Never Trust A Tiger

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If you live in the Drew Hamilton Houses in Harlem, you learn to mind your own business. The run-down brick towers and surrounding streets are plagued with crime. Meddle in someone else's affairs and you never know what might happen. So when Valerie Tompkins opened her windows one day last summer and breathed in the foul stench of urine, she was not inclined to investigate. She knew that her upstairs neighbor, Antoine Yates, 37, kept exotic pets, but why ask for trouble? She just closed the window again. Darryl Carter, whose girlfriend lives down the hall from Yates, knew about the pets too. "He just loved animals," Carter told TIME last week. "He had a book full of pictures of the animals he owned. He had, like, alligators and snakes and pit bulls."

But Carter and most of Yates' other neighbors did not know about Ming. Even in a city in which residents pride themselves on taking things in stride, a 425-lb. tiger in a fifth-floor apartment is a bit much. "How the hell did he keep it around here so damn long?" wonders Theodore Dixon, another neighbor. "What if he'd opened the door and it ran out? There are kids in this building. It probably would have bit them." In the end, it was Yates who was bitten, and although he first claimed that he had been attacked by a pit bull, someone tipped the police off to the real story. A cop eventually rappelled down the outside of the building, shot the tiger with a tranquilizer dart and ended the crisis. "This," police commissioner Ray Kelly told reporters, "is an only-in-New-York story."


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Except that it isn't. This month brought three tiger attacks in less than a week: on Yates; on Las Vegas showman Roy Horn, 59, who was mauled within an inch of his life before an audience of 1,500 at the Mirage hotel; and on Sarah Roy, 21, a trainer at the Keepers of the Wild animal sanctuary in Golden Valley, Ariz. While it might sound like a bizarre coincidence, the fact is that tiger attacks are not all that rare in the U.S. Between 1998 and 2001, according to a study by Philip Nyhus of Franklin & Marshall College in Lancaster, Pa., there were no fewer than seven fatal tiger attacks and at least 20 more that required emergency care. Since 1999, two children — a girl, 10, and a boy, 3--have died in the jaws of pet tigers in Texas alone.

These numbers are not all that surprising, considering that there may be as many as 10,000 tigers in private hands in the U.S., many of them kept as pets. That is twice the estimated 5,000 or so left in the wild. In addition, Americans keep many thousands of other big cats, primarily lions and cougars. People own big cats for all sorts of reasons. Machismo is one: a tiger makes the nastiest Doberman seem like a yipping Chihuahua. Some people believe owning a tiger helps preserve an endangered species. And a tiger cub, at least, is downright adorable — until it grows up.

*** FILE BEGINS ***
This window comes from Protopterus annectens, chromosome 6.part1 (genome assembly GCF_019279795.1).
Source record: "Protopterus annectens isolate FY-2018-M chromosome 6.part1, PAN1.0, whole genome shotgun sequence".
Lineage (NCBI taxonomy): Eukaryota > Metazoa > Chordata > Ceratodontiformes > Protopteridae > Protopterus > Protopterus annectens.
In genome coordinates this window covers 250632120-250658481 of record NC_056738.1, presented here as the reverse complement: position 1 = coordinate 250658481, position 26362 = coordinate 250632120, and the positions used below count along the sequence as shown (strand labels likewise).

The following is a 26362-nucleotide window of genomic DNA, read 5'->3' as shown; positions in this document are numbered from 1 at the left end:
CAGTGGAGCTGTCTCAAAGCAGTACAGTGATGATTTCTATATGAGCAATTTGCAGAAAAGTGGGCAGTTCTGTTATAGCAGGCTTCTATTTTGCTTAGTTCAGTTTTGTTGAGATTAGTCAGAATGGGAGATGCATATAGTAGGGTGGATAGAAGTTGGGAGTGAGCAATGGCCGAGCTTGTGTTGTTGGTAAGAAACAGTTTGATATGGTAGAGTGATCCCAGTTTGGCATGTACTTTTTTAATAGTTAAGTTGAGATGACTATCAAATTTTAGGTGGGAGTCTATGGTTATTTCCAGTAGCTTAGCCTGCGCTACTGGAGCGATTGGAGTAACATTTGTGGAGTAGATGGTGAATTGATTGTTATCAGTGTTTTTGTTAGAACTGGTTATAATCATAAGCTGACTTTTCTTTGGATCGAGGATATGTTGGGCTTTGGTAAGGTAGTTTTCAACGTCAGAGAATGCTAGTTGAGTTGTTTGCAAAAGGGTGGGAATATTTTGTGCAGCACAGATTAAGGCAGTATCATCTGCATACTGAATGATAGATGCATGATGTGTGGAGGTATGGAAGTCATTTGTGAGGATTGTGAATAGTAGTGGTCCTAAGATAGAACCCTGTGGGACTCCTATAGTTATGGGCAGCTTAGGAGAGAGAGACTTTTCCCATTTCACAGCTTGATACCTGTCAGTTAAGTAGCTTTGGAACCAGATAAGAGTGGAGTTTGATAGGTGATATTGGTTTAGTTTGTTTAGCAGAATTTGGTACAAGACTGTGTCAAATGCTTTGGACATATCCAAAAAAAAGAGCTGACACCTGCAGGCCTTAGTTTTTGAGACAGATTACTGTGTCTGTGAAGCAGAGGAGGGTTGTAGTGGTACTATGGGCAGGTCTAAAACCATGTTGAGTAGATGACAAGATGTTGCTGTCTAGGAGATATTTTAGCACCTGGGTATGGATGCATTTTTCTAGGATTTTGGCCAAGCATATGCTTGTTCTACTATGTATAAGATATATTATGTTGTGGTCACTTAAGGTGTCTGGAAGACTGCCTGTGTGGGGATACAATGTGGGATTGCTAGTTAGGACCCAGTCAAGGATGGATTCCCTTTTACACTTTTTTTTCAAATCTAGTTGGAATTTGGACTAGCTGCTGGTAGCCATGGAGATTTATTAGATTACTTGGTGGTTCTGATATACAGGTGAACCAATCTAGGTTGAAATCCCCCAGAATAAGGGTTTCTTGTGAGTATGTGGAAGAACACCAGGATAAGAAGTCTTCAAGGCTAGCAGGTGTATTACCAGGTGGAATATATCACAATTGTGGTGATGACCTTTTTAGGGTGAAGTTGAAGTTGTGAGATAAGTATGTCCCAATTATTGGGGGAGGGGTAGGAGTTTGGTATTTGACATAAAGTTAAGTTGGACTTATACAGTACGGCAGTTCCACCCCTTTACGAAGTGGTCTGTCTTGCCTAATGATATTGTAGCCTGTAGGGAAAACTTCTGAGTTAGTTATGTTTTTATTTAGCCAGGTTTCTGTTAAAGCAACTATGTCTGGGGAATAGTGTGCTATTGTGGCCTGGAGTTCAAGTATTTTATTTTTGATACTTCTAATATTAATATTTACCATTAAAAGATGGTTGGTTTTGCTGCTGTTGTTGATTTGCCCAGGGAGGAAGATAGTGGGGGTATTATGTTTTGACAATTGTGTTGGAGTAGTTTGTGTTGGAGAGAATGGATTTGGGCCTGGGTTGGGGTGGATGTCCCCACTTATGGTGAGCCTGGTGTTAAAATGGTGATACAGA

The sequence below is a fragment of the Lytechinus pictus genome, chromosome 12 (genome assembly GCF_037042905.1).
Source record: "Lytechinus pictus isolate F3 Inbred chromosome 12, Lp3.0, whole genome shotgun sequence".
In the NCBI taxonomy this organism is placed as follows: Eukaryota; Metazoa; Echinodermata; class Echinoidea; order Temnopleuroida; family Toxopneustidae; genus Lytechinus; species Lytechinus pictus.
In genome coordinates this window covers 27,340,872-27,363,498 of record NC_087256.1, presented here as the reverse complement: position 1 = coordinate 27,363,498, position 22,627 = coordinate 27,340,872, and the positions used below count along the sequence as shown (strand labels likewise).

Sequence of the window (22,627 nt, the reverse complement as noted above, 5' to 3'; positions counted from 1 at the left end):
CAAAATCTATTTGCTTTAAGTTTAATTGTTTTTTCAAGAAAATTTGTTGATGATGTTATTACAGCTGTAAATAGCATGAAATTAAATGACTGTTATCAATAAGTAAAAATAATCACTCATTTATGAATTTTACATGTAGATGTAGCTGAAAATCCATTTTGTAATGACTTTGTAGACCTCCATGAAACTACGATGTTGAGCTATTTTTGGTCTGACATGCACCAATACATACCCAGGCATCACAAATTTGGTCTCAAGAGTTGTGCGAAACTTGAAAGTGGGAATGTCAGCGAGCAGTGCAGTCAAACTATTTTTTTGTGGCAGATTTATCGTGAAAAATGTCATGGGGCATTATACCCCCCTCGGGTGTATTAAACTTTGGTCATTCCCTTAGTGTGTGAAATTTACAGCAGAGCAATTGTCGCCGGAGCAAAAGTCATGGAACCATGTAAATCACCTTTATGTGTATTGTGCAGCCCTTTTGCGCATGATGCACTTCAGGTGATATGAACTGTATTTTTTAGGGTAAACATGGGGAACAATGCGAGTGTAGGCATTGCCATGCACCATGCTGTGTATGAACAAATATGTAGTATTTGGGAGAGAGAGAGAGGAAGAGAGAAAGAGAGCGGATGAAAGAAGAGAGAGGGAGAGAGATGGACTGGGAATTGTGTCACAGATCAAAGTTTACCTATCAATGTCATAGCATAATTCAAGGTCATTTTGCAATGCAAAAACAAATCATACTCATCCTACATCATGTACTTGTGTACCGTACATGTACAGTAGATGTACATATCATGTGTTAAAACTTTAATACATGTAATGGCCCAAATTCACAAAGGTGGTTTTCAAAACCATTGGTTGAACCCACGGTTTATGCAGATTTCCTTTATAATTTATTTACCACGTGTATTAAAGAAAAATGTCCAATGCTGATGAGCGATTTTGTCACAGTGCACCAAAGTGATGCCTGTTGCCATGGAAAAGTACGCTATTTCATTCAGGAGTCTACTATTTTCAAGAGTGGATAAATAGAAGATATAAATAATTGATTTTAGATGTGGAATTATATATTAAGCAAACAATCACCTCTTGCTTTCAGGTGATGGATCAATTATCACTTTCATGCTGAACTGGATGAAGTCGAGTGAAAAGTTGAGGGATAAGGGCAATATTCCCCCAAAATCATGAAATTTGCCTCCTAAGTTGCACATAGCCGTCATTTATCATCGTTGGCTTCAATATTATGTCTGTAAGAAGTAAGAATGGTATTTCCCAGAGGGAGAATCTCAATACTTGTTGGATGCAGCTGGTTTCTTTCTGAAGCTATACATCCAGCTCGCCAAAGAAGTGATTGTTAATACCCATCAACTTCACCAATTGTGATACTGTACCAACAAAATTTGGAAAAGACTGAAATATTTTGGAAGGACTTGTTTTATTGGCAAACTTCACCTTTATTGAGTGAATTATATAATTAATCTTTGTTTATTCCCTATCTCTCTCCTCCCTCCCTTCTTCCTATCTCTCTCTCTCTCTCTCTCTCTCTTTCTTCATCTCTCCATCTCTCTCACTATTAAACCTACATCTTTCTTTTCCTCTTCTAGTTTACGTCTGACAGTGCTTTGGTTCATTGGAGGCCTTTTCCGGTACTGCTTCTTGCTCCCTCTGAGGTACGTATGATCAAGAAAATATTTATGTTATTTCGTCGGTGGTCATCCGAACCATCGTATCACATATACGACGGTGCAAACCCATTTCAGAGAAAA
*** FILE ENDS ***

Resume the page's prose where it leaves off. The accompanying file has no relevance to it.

It is also ridiculously easy to get your hands on one. The Endangered Species Act and the Convention on International Trade in Endangered Species make it illegal to import a wild tiger. But there is no need to import one, says Nicole Paquette, legal-affairs director for the Animal Protection Institute in Sacramento, Calif.: "Tigers reproduce easily, and there are plenty of backyard breeders producing cubs. They're like puppy mills." Anyone who wants a tiger can go to an alternative-livestock auction. Or if that is too much trouble, they can just surf the Web, where large-scale breeding operations and mom-and-pop outfits advertise cubs for as little as $300. "A tiger," says Paquette, "can be significantly cheaper than a purebred dog."

And in lots of places, it is perfectly legal to own a tiger as a pet. If you put it on display, you would need a permit from the U.S. Department of Agriculture plus any that are required in that state. But no federal law prevents you from having a pet tiger, and only 20 states forbid big-cat ownership entirely (though many cities, including New York, do have local bans). A bill before the U.S. Senate would ban interstate and foreign commerce in big cats, except for circuses, zoos and other facilities like wildlife sanctuaries. But even that would not prohibit private ownership.

The danger to owners and their neighbors is one obvious drawback to keeping a tiger at home. "No matter how tame a tiger might seem, it isn't tame," says Richard Lattis, director of New York City's Bronx Zoo. "Dogs and cats have been bred for thousands of years to live with humans. Tigers haven't. They're wild animals."

People who perform with tigers constantly assert dominance over the animals, and that can create a backlash. For that reason, says Paquette, it is surprising that Roy Horn and his partner, Siegfried Fischbacher, have not been attacked before. "A tiger, especially one under stress, is a time bomb waiting to go off."

Odds are that a captive tiger is under stress much of the time. Even top-notch zoos and shelters cannot give big cats the huge range they have evolved, over millions of years, to need. Under such artificial conditions, one false move can provoke an attack. Sarah Roy, for example, tried to pet Tigger, the Arizona tiger, when it approached her during a foray into the animal's cage. She is now recovering from leg wounds but plans to return to work.

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